The third would be the post second world war era, when phase contrast, epi-fluorescence and interference contrast
arrived. That carried the day until the current 4th era , the digital era which brings a bevey of tools into the fold. Spinning disc microscopy, near field, laser scanning, confocal etc. etc. There are almost new ones yearly or less, at least at the experimental level.

Did the wide post war availability of cheap Japanese consumer goods have a resounding impact on the development curve of microcoscopy? Did some future major pioneer of a resoundingly astute imaging process get into it at the age of 11 with their Tasco 900X? Did a 9 year old Marvin Minsky prepare slides at his bedroom desk using an N.B.L. slide preparation kit? No doubt those little easily available microscopes were a hit. They were everywhere, just like Kent guitars and Stewart drums. Was their acceptability due to their availlability or was their availability due to their acceptability. I would argue the latter.

I'm just going to shoot off in a bit of a detour here, involving a tool that has had just as equal a cultural and individual impact , albeit involving different aspects of human involvement. I would propose that the availability of cheap Japanese consumer goods didn't drive the consumer trends, they exploited them by supplying cheap but desirable sales solutions for suppliers, distributors and brokers.
You could have any name you wanted on any of the types of goods mentioned above. Stewart drums for instance were by far the most common Japanese drum brand courtesy of Sears but Pearl drum company who made them, issued essentially the same really lousy drums and even worse cymbals under at least 50 stencil names sold throughout the Western world. Who was Stewart? Well, he was Ludwig and Roger Slingerland's younger brother by a second marriage, didn't you know? Did the flood of cheap Japanese consumer goods influence trends or follow them? Who was Kent? Wasn't he that popular guy in Ohio who was in the news? In Japan in the 50's, 60's and 70's branding was a mashup. Japlish, and if the demand was there, so were the goods. Just a cable away. You can't really blame them for taking advantage of the awaiting markets of the era. The drums and guitars were made from a great amount of Luan plywood, which when marketed as Mahogany went multi-purpose whether for coasters, hollow doors, drumshells or salad bowls. Philipine Luan, clearcut by the tens of thousands of hectares to make way for sugar and palm kernel oil plantations and sold so cheap that a door could retail for under 10.00 in Toronto. There were millions of board feet ot Luan stripped from s.e. Asia to satisfy Japan's hunger for wood.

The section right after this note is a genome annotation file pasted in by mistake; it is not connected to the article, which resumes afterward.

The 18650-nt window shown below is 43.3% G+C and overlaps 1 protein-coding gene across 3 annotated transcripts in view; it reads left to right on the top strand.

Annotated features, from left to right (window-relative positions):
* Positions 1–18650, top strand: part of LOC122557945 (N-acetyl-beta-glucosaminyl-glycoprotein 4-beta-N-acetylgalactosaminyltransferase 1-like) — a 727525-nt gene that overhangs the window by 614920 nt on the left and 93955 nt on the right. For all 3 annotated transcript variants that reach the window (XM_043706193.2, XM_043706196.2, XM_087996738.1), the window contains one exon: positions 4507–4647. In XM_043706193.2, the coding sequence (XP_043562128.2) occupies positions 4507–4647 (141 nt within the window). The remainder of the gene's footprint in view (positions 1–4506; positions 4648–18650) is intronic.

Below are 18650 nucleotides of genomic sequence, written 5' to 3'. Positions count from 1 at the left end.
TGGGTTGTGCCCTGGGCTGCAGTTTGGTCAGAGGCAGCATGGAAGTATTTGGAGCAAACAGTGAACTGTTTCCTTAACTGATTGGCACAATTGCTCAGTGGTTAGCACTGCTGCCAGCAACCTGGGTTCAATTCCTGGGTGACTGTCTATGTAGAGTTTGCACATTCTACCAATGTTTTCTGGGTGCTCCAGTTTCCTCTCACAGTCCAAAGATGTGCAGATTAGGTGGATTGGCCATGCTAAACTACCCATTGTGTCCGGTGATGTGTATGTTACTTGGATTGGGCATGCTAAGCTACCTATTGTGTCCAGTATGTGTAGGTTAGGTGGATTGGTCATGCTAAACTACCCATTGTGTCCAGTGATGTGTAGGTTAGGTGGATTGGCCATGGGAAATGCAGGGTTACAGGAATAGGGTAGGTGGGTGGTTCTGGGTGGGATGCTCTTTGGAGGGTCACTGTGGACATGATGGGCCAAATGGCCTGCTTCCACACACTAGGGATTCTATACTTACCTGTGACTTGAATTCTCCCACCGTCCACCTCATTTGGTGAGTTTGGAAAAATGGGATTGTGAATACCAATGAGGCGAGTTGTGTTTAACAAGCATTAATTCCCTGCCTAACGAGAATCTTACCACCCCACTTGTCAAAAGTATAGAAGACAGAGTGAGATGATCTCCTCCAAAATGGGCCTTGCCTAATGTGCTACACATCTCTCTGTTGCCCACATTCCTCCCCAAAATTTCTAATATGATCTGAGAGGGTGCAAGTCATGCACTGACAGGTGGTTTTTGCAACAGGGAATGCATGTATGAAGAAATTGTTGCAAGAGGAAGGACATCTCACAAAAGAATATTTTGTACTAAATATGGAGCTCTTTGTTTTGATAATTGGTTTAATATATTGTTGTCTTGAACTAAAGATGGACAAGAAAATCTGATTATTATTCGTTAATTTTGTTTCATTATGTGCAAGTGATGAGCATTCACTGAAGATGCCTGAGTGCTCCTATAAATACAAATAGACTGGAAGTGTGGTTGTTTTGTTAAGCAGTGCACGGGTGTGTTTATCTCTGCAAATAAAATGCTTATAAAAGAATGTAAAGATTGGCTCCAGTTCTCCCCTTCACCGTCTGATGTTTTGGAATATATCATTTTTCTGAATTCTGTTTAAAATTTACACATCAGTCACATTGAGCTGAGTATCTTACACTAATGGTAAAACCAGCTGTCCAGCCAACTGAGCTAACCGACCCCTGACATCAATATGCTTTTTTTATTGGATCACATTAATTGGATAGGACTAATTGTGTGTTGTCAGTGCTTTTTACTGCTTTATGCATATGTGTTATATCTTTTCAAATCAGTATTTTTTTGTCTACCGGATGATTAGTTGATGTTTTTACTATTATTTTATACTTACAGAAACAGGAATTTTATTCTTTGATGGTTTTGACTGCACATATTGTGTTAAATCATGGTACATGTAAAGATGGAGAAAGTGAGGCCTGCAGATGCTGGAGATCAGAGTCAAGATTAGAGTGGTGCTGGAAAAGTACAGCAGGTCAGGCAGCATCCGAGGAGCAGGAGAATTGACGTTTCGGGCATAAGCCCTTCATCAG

When I was 11, I received a microscope for Christmas. Now, I knew what a microscope looked like. It had a horseshoe shaped base, a mirror, stage, objectives, focusers and an eyepiece. It could be either grey or black and came in a wooden case. When my microscope arrived, it was kind of funky looking. It had all the components but they were sort of rearranged. There was no mirror, but an illuminator housed in a box, the objectives were a bit funny looking and it was white and kind of silver. No horshoe base. There was no wooden case. Looking through it, I recognized that the image was just as good as that through the one that the teacher took out of the locked cupboard at school but mine had only 400X magnification and it just didn't look like a microscope. It was a hobby microscope fail from American Optical, soon to be replaced by a grey enamel 600X horseshoe based stand , with a mirror, 3 objectives , 2 eyepieces and a wooden box. Made in Japan with all but the 50 and 100X images decidedly inferior to those of the AO. My Mother had talked to the salesman in the toy department at the dept. store where both were purchased. He had advised her on the AO due to image quality. A little more money but well worth it. When she called back to return it I remember her saying " he wants one that looks like a microscope". Did I say that? I guess I did because that was the sense I had. There was a bit of a discussion and she was advised against my first choice, a 900X Tasco. It seems the salesman knew something. I ended up with a similar microscope to the Tasco but only 600X, avoiding paying for the useless 20X eyepiece. Did that instrument fuel my scientific hunger? In some ways yes but it did not stimulate it. Probably the AO would have due to it's realistic capability. I never saw another AO hobby microscope. My guess is it never even went back to the drawing board. Children liked the 1200X much more than 400X.